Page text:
It was my old friend and mentor, Luigi Barzini, who asseverated, "Americans talk too much." He was sitting in the elegant library of his home in Rome.
The year was 1978, and I cannot recall the controversy that had aroused him. Luigi's point was that we were wrangling again, "fortissimo con brio," and he thought our jabbering was again obscuring careful thought.
He was a great friend of America. He had been partly educated here. He wrote in both Italian and superb English. In fact, at the time, he was finishing one of his many fine books, "The Europeans." It contains a friendly chapter on the United States, full of shrewd insights. He thought we often argued garrulously about things that were not worth the argument.
A case is about to be tried in the Supreme Court that fits Luigi's diagnosis. The American Civil Liberties Union filed a suit in 2001 demanding that a 7-foot cross erected in the California desert in 1934 commemorating sacrifices endured by our soldiers in World War I be taken down. At some point after 1934, the land on which the cross was erected became federally protected, and thus the cross became a fit issue for the ACLU's squalling about the separation of church and state.
The creation of this World War I monument was - get this! - part of a 1930s medical program to help World War I veterans recover from shell shock. Physicians treating them thought that their work in the desert heat would be therapeutic. In 2004, the U.S. 9th Circuit Court of Appeals agreed with the ACLU, but veterans groups objected - thus the case's journey to the Supreme Court.
It would seem to me the cross is a historic monument that need not be subject to contemporary fashions in thought, to wit, the fashion of hunting down religious symbols and eliminating them from government property. The cross simply represents the feelings of soldiers from a bygone era.
Religious symbols from the past are on public display elsewhere. For instance, there are religious symbols on the Supreme Court building. If I recall, I have seen a carving in the court's chamber of Moses receiving the Ten Commandments from God. There even may be a picture of God up there.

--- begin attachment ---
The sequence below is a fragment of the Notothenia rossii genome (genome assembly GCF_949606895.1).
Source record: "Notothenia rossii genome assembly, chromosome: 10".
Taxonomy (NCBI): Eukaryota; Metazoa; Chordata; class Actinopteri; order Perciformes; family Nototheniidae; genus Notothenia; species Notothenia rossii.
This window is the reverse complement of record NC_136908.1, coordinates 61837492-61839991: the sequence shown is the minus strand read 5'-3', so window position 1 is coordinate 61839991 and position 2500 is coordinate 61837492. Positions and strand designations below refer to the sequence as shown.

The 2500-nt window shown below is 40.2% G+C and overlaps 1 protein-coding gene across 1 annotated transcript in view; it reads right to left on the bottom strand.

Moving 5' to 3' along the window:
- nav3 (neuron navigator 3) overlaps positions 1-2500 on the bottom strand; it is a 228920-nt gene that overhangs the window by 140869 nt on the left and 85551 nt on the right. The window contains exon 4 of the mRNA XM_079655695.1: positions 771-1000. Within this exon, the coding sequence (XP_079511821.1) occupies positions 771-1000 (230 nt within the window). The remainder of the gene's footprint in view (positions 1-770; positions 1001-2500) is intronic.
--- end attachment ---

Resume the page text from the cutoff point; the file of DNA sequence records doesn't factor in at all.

Viewing the 1934 cross today might give curious Americans a sense of what our country was like back in those days before the ACLU was spreading good will around the country by harassing people of faith.
That is not the way the battle-axes at the ACLU see it. One of its learned attorneys, Peter Eliasberg, told The Washington Times, "For us to choose the principal symbol of one religion that says Jesus is the Son of God and He is divine and say that is an appropriate way to reflect the sacrifice of people who don't believe that ... is excluding by its very nature."
Well, "we" did not choose the symbol. Veterans from what was once called the Great War did, apparently with the consent of their physicians. This is an interesting historic memorial that the ACLU would deny us.
Veterans groups opposing the removal of the cross disagree with Mr. Eliasberg. Their members argue that the cross represents the Fallen Soldier Battle Cross. That is a rifle and crossed bayonet that is driven into the ground to honor a fallen comrade. Will the ACLU oppose this, too? Jim Sims, of the Military Order of the Purple Heart, told The Times the controversy is "about thousands of veteran memorials and monuments around the country. This is about the issue of honoring veterans."
It is trendy in our noisy public discourse to see "the right" being accused of injecting religion into politics. Actually, very often the right, or more specifically "the Christian right," is merely defending settled manifestations of religion that go back decades in our history, occasionally centuries.
As I see it, the ACLU would have us rewrite American history, eliminating all references to God, the Bible and other such artifacts. Of course, for people of faith, these artifacts are reminders of faith. So maybe the ACLU could begin a campaign to disallow people of faith from lapsing into prayer in front of such reminders. Possibly the ACLU's next campaign will be to eliminate religious symbols from public buildings, starting with the Supreme Court. As Luigi noticed, some Americanos are too disputatious.
R. Emmett Tyrrell Jr. is the founder and editor-in-chief of the American Spectator, a contributing editor for the New York Sun and an adjunct scholar at the Hudson Institute.